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Google announced that YouTube has been blocked in China. While it is not known exactly why the streaming video site has been censored, a report by a Chinese news organization notes a “fabricated” video in which Chinese police beat Tibetans during a riot. China has been known to censor web pages, and since the video in question involved the ever sensitive Tibet issue, it should come as no surprise that the Government blocked the video service.
Blockbuster and TiVo will team to make Blockbuster’s digital film archive available over the Internet. Dubbed ‘Blockbuster On Demand’, the service will be available to the roughly 800,000 TiVo users whose set-top boxes are connected to the internet. Blockbuster CEO Jim Keyes noted, “Ultimately, our vision is to work with TiVo so that their subscribers can access movies not only through our On Demand service but also from our stores and through our by-mail service as well.”
While Twitter has yet to come up with a bona fide business plan, other companies are looking to capitalize off the success of the micro-blogging service. One such company, Germany’s Magpie & Friends, pays users to sell ads in tweets, using an auction style system based around keywords. None of the companies selling tweet ads have any connection to Twitter, however, they do provide Twitter, valued at $255 million, a chance to view multiple business plans and decide if any of them actually work.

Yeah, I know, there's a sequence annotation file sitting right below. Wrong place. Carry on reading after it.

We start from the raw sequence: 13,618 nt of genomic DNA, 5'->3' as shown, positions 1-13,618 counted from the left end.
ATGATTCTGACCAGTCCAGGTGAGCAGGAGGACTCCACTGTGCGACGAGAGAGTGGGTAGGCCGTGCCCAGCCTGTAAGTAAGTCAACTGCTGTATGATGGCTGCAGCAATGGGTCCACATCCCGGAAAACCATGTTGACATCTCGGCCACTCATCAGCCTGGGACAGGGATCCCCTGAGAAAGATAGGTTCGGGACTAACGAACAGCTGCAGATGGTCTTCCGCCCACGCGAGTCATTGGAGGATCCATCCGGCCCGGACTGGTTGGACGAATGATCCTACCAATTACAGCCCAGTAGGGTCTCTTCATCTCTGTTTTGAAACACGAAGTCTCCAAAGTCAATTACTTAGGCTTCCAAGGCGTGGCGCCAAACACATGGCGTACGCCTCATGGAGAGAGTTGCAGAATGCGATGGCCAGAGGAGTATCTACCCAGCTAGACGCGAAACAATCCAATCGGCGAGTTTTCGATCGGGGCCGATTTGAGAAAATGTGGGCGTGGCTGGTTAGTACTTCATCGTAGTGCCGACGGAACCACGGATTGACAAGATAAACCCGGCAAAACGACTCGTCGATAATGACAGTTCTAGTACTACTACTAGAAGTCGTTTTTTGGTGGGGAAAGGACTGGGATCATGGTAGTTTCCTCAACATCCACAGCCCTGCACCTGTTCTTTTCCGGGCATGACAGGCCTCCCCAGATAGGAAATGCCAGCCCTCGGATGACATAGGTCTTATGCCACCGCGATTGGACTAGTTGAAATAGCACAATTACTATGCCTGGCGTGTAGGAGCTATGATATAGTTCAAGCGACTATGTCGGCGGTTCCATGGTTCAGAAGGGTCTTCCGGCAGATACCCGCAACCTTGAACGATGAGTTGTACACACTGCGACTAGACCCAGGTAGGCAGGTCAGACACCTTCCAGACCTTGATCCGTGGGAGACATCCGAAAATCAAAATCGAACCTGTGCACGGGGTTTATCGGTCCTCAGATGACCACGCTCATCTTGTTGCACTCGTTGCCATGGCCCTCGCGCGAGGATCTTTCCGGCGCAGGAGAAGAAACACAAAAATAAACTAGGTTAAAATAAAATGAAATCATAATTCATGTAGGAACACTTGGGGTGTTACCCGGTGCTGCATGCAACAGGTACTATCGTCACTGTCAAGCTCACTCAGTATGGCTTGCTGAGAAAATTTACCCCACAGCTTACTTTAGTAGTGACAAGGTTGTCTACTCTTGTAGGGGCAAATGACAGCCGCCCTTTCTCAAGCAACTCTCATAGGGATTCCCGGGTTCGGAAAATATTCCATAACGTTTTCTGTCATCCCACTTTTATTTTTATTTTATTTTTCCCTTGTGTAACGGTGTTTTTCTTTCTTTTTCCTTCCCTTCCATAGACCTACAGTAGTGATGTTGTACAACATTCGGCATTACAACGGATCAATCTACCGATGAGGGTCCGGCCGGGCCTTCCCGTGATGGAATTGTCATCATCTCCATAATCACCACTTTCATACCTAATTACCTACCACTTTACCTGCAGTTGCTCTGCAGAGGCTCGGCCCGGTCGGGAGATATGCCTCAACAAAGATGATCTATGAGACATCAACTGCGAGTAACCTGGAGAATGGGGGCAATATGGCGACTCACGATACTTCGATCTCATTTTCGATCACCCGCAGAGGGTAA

Verizon is set to launch its own local NY television channel this summer. Citing “local interest”, Verizon will provide an alternative to Cablevision’s News 12 NY, Time Warner’s NY1 and NBC’s recently launched NY Non-Stop. Verizon believes that local interest stories have hindered their growth in the metropolitan area, as consumers are weary to sign up for Verizon FiOS since it does not carry any hyper-local content.
At a time when most media companies are worried about bankruptcy, Comcast has received a debt-rating upgrade from Moody’s Investors Service. The upgrade is in large part due to CEO Brian Roberts deciding not to jack-up dividend payments or increase its stock-buyback program before the economic crisis. Rather, Roberts relied on penny pinching, which has effectively given Comcast a debt ratio of 2.5 times its net assets, in addition to roughly $4 billion in annual cash flow.